The New York Times has an article on the obstacles to safe childbirth in Tanzania.

I worked in two other African countries thirty years ago, and it doesn’t look like much has changed in these isolated and poor rural areas.

… Only 20 percent of women in the area give birth at the hospital, and many do so only when they need Caesareans. Many women say they simply cannot afford the hospital. More than 50 percent stay home to give birth, and the rest go to local clinics that cannot handle emergencies or perform Caesareans….

Our 120 bed hospital got electricity when I was there., and it was a big help. But before then, our hospitals used  a generator,  which is turned on in the evenings or for emergencies. Usually our midwives delivered  using a kerosene lantern. If you are lucky, you have an airconditioner or operate early in the morning when it’s still cool.

After I left, our nurses did the Cesarean sections, as described in the article. But we didn’t use ether. At one hospital, we had a nurse anesthetist or I gave spinal anesthesia. But at another hospital, we gave a Ketamine drip, controlled by the guy who usually cleaned the floors.

When I worked in Africa, just as described in the article, lots of women delivered at home with semi trained “birth attendants”, or at small midwife run clinics with limited resources.

The article says that patients had to supply a birthing kit; we were luckier:  we got funds from Europe, and our clinics were run either by churches or local authorities who helped fund supplies.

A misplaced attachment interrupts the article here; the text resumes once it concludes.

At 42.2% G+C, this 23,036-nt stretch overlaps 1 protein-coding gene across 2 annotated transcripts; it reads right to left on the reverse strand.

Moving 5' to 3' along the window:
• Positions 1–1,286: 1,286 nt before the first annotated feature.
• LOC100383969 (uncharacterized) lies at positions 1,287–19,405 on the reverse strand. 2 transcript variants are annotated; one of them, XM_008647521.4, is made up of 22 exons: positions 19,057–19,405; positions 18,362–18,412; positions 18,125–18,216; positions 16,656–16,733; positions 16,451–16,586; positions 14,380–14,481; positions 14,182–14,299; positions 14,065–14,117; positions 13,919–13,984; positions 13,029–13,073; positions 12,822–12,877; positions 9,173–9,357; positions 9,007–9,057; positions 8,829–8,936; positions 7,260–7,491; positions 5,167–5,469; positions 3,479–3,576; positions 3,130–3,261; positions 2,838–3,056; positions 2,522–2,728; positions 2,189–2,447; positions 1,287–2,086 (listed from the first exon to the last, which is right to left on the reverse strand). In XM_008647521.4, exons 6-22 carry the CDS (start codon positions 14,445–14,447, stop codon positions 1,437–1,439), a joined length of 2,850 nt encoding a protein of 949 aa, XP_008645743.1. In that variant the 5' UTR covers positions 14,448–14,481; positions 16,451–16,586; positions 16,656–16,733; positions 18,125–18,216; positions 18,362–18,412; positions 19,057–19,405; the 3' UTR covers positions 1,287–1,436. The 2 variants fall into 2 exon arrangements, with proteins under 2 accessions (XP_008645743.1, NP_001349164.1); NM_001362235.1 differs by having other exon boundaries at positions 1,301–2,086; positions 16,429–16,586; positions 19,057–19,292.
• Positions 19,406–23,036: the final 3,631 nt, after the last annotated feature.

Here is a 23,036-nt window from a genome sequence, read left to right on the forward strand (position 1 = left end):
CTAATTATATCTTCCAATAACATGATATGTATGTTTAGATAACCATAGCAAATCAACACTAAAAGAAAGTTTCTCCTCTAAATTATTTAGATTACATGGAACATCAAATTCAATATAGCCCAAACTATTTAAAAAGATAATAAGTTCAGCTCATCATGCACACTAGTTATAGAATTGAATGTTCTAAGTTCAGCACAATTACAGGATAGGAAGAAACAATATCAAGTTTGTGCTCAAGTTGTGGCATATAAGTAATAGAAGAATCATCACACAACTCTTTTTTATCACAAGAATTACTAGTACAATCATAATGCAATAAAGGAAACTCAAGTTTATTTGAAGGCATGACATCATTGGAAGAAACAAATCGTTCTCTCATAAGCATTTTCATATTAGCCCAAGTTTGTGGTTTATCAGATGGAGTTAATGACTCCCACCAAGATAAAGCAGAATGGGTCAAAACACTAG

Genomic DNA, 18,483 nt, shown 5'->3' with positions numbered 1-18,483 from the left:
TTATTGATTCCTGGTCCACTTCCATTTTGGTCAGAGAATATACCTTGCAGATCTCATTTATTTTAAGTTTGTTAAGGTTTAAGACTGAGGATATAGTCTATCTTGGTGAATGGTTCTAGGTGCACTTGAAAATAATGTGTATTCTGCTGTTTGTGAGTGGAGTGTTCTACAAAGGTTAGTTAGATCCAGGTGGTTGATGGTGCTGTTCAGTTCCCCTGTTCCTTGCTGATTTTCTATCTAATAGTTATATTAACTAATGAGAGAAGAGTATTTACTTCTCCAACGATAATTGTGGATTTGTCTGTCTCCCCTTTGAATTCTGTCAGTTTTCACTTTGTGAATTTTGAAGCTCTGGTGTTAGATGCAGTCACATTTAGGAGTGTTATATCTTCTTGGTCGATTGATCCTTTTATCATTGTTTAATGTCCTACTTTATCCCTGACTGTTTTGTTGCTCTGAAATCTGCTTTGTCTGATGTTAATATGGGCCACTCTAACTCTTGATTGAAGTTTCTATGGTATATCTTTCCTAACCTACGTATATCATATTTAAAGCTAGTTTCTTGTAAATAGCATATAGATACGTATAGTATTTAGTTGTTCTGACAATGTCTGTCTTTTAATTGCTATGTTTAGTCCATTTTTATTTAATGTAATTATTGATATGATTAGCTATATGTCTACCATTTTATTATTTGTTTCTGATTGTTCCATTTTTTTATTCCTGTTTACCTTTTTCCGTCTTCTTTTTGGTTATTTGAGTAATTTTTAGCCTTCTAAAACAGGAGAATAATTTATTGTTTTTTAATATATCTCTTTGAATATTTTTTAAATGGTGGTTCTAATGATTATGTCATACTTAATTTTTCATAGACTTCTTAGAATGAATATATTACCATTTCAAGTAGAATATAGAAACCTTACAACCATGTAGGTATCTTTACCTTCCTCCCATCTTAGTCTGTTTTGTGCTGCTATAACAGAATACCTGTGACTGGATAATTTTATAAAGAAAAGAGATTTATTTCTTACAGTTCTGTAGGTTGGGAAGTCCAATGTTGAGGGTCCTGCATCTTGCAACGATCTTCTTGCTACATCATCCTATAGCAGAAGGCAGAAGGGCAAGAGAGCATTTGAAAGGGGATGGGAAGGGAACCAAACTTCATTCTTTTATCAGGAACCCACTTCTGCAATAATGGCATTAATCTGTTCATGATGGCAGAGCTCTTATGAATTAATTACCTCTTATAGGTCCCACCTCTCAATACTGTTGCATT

But in those days before HIV, friends in the US or Europe would wash up the latex gloves and send them on.

Our area had three clinics run by nurses, and all had access to cars for emergencies (usually a priest or a businessman). But in rainy season, the bridges might be under water or washed out, and even in the dry season it took an hour to drive to the clinics, all of which were less than twenty miles away.

Since our hospital had been there for years, the nuns were trusted, and since our tribe’s tradition was for moms to deliver with their own mothers, a lot of them would come with a relative to cook their own food (usually mom or little sister) and stay for free until they went into labor.

But some still delivered at home, with traditional midwives. Often the traditional midwives want to make labor faster, and give herbs. The result is sometimes a dead baby or a ruptured uterus. Depending on their experience, they might or might not recognize problems.

So when I worked in Liberia, before the civil war the government has programs to “certify” these midwives, who study for three to six months and learn hygiene, how to recognize common problems, and how to use simple medicines.

So how do you improve the safety of childbirth?

The obstacles are often not easily overcome.

You are often fighting the mother in law, or traditions. There is little or no money for things like hospitals, and sometimes the immans or local tribal shamans, and even some indigenous Christian churches forbid using the local hospital, which in rural areas is often run by a Christian church or may be run by another tribe.

If you live miles from the hospital, unless you stay there during your ninth month, you won’t make it in time for a delivery. And often women have other children to care for, and can’t afford the time off or the fee to stay there.